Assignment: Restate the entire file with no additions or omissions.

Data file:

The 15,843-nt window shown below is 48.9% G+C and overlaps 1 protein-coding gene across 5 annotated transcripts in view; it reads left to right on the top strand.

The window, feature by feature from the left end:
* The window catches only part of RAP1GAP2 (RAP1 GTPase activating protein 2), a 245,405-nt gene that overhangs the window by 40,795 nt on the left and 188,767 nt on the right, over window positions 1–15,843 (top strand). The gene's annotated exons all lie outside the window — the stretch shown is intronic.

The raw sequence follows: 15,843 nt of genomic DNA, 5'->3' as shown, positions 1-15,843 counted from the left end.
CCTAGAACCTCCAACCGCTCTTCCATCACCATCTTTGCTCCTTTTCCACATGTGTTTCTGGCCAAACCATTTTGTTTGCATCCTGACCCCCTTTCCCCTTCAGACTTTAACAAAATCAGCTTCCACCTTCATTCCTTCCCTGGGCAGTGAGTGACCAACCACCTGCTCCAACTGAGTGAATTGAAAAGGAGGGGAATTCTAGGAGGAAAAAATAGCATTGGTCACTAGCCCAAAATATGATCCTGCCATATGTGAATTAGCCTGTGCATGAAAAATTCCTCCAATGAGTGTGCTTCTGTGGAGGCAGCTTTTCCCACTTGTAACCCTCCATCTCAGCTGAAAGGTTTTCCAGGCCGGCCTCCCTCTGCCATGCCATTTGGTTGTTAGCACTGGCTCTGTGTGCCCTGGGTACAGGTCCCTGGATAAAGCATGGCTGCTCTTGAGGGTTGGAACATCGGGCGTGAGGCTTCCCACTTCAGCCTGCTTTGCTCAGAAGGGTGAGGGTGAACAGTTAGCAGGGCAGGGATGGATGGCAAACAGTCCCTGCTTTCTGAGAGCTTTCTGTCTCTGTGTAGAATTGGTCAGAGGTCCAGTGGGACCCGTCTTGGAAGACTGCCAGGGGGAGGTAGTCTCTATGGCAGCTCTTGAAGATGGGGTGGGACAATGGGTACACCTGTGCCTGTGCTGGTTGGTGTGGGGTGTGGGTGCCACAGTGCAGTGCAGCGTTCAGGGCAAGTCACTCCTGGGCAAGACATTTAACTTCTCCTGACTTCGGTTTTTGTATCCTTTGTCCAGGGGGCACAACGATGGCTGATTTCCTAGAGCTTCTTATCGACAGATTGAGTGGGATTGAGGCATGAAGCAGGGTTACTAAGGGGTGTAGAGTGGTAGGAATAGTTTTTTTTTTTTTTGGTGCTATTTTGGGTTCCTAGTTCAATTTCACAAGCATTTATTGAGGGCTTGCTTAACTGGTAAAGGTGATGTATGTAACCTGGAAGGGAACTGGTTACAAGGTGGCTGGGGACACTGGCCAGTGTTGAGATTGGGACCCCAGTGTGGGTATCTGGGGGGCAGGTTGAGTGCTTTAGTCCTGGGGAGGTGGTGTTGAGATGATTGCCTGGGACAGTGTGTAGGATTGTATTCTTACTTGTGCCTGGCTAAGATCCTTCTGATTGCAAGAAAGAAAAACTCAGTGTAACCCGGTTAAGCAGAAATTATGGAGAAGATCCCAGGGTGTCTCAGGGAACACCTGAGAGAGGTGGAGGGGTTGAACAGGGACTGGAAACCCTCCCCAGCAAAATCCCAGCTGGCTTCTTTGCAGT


The 15,843-nt window shown below is 48.9% G+C and overlaps 1 protein-coding gene across 5 annotated transcripts in view; it reads left to right on the top strand.

The window, feature by feature from the left end:
* The window catches only part of RAP1GAP2 (RAP1 GTPase activating protein 2), a 245,405-nt gene that overhangs the window by 40,795 nt on the left and 188,767 nt on the right, over window positions 1–15,843 (top strand). The gene's annotated exons all lie outside the window — the stretch shown is intronic.

The raw sequence follows: 15,843 nt of genomic DNA, 5'->3' as shown, positions 1-15,843 counted from the left end.
CCTAGAACCTCCAACCGCTCTTCCATCACCATCTTTGCTCCTTTTCCACATGTGTTTCTGGCCAAACCATTTTGTTTGCATCCTGACCCCCTTTCCCCTTCAGACTTTAACAAAATCAGCTTCCACCTTCATTCCTTCCCTGGGCAGTGAGTGACCAACCACCTGCTCCAACTGAGTGAATTGAAAAGGAGGGGAATTCTAGGAGGAAAAAATAGCATTGGTCACTAGCCCAAAATATGATCCTGCCATATGTGAATTAGCCTGTGCATGAAAAATTCCTCCAATGAGTGTGCTTCTGTGGAGGCAGCTTTTCCCACTTGTAACCCTCCATCTCAGCTGAAAGGTTTTCCAGGCCGGCCTCCCTCTGCCATGCCATTTGGTTGTTAGCACTGGCTCTGTGTGCCCTGGGTACAGGTCCCTGGATAAAGCATGGCTGCTCTTGAGGGTTGGAACATCGGGCGTGAGGCTTCCCACTTCAGCCTGCTTTGCTCAGAAGGGTGAGGGTGAACAGTTAGCAGGGCAGGGATGGATGGCAAACAGTCCCTGCTTTCTGAGAGCTTTCTGTCTCTGTGTAGAATTGGTCAGAGGTCCAGTGGGACCCGTCTTGGAAGACTGCCAGGGGGAGGTAGTCTCTATGGCAGCTCTTGAAGATGGGGTGGGACAATGGGTACACCTGTGCCTGTGCTGGTTGGTGTGGGGTGTGGGTGCCACAGTGCAGTGCAGCGTTCAGGGCAAGTCACTCCTGGGCAAGACATTTAACTTCTCCTGACTTCGGTTTTTGTATCCTTTGTCCAGGGGGCACAACGATGGCTGATTTCCTAGAGCTTCTTATCGACAGATTGAGTGGGATTGAGGCATGAAGCAGGGTTACTAAGGGGTGTAGAGTGGTAGGAATAGTTTTTTTTTTTTTTGGTGCTATTTTGGGTTCCTAGTTCAATTTCACAAGCATTTATTGAGGGCTTGCTTAACTGGTAAAGGTGATGTATGTAACCTGGAAGGGAACTGGTTACAAGGTGGCTGGGGACACTGGCCAGTGTTGAGATTGGGACCCCAGTGTGGGTATCTGGGGGGCAGGTTGAGTGCTTTAGTCCTGGGGAGGTGGTGTTGAGATGATTGCCTGGGACAGTGTGTAGGATTGTATTCTTACTTGTGCCTGGCTAAGATCCTTCTGATTGCAAGAAAGAAAAACTCAGTGTAACCCGGTTAAGCAGAAATTATGGAGAAGATCCCAGGGTGTCTCAGGGAACACCTGAGAGAGGTGGAGGGGTTGAACAGGGACTGGAAACCCTCCCCAGCAAAATCCCAGCTGGCTTCTTTGCAGT